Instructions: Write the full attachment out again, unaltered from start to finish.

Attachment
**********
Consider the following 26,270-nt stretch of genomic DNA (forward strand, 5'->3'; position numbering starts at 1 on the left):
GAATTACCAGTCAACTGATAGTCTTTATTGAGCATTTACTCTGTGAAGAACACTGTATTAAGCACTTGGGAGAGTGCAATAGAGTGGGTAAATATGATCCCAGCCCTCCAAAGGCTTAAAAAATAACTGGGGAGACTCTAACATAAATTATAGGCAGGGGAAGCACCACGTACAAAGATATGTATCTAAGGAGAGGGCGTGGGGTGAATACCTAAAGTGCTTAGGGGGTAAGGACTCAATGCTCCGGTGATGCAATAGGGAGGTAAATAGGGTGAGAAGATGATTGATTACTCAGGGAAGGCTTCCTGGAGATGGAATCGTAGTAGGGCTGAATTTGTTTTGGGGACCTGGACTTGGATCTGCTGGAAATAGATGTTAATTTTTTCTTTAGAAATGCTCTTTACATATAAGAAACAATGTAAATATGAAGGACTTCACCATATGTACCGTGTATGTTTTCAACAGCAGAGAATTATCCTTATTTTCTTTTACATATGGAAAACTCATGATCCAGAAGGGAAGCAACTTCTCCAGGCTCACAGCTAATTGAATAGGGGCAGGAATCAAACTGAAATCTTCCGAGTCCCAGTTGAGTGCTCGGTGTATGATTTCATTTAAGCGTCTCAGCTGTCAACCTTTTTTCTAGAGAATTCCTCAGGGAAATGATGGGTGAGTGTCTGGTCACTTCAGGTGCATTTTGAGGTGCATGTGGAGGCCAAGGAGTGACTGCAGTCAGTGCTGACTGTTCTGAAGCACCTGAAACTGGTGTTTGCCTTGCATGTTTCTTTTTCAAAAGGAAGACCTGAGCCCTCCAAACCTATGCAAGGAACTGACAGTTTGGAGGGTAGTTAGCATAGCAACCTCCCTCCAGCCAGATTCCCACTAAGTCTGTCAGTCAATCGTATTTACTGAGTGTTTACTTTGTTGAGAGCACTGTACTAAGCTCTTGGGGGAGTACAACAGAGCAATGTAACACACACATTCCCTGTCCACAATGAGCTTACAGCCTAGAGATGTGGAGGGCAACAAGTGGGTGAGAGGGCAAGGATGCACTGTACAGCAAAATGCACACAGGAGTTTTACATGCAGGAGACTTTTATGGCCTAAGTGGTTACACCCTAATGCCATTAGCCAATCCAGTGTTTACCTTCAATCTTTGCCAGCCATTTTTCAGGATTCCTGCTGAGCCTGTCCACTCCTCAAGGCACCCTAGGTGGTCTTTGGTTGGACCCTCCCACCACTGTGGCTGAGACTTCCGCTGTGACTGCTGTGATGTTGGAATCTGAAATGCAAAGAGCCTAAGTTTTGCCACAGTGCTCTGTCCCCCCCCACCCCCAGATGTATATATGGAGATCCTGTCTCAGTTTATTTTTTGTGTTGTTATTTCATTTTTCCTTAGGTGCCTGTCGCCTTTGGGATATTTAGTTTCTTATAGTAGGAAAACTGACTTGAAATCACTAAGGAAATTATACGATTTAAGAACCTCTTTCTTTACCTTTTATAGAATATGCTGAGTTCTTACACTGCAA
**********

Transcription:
Consider the following 26,270-nt stretch of genomic DNA (forward strand, 5'->3'; position numbering starts at 1 on the left):
GAATTACCAGTCAACTGATAGTCTTTATTGAGCATTTACTCTGTGAAGAACACTGTATTAAGCACTTGGGAGAGTGCAATAGAGTGGGTAAATATGATCCCAGCCCTCCAAAGGCTTAAAAAATAACTGGGGAGACTCTAACATAAATTATAGGCAGGGGAAGCACCACGTACAAAGATATGTATCTAAGGAGAGGGCGTGGGGTGAATACCTAAAGTGCTTAGGGGGTAAGGACTCAATGCTCCGGTGATGCAATAGGGAGGTAAATAGGGTGAGAAGATGATTGATTACTCAGGGAAGGCTTCCTGGAGATGGAATCGTAGTAGGGCTGAATTTGTTTTGGGGACCTGGACTTGGATCTGCTGGAAATAGATGTTAATTTTTTCTTTAGAAATGCTCTTTACATATAAGAAACAATGTAAATATGAAGGACTTCACCATATGTACCGTGTATGTTTTCAACAGCAGAGAATTATCCTTATTTTCTTTTACATATGGAAAACTCATGATCCAGAAGGGAAGCAACTTCTCCAGGCTCACAGCTAATTGAATAGGGGCAGGAATCAAACTGAAATCTTCCGAGTCCCAGTTGAGTGCTCGGTGTATGATTTCATTTAAGCGTCTCAGCTGTCAACCTTTTTTCTAGAGAATTCCTCAGGGAAATGATGGGTGAGTGTCTGGTCACTTCAGGTGCATTTTGAGGTGCATGTGGAGGCCAAGGAGTGACTGCAGTCAGTGCTGACTGTTCTGAAGCACCTGAAACTGGTGTTTGCCTTGCATGTTTCTTTTTCAAAAGGAAGACCTGAGCCCTCCAAACCTATGCAAGGAACTGACAGTTTGGAGGGTAGTTAGCATAGCAACCTCCCTCCAGCCAGATTCCCACTAAGTCTGTCAGTCAATCGTATTTACTGAGTGTTTACTTTGTTGAGAGCACTGTACTAAGCTCTTGGGGGAGTACAACAGAGCAATGTAACACACACATTCCCTGTCCACAATGAGCTTACAGCCTAGAGATGTGGAGGGCAACAAGTGGGTGAGAGGGCAAGGATGCACTGTACAGCAAAATGCACACAGGAGTTTTACATGCAGGAGACTTTTATGGCCTAAGTGGTTACACCCTAATGCCATTAGCCAATCCAGTGTTTACCTTCAATCTTTGCCAGCCATTTTTCAGGATTCCTGCTGAGCCTGTCCACTCCTCAAGGCACCCTAGGTGGTCTTTGGTTGGACCCTCCCACCACTGTGGCTGAGACTTCCGCTGTGACTGCTGTGATGTTGGAATCTGAAATGCAAAGAGCCTAAGTTTTGCCACAGTGCTCTGTCCCCCCCCACCCCCAGATGTATATATGGAGATCCTGTCTCAGTTTATTTTTTGTGTTGTTATTTCATTTTTCCTTAGGTGCCTGTCGCCTTTGGGATATTTAGTTTCTTATAGTAGGAAAACTGACTTGAAATCACTAAGGAAATTATACGATTTAAGAACCTCTTTCTTTACCTTTTATAGAATATGCTGAGTTCTTACACTGCAA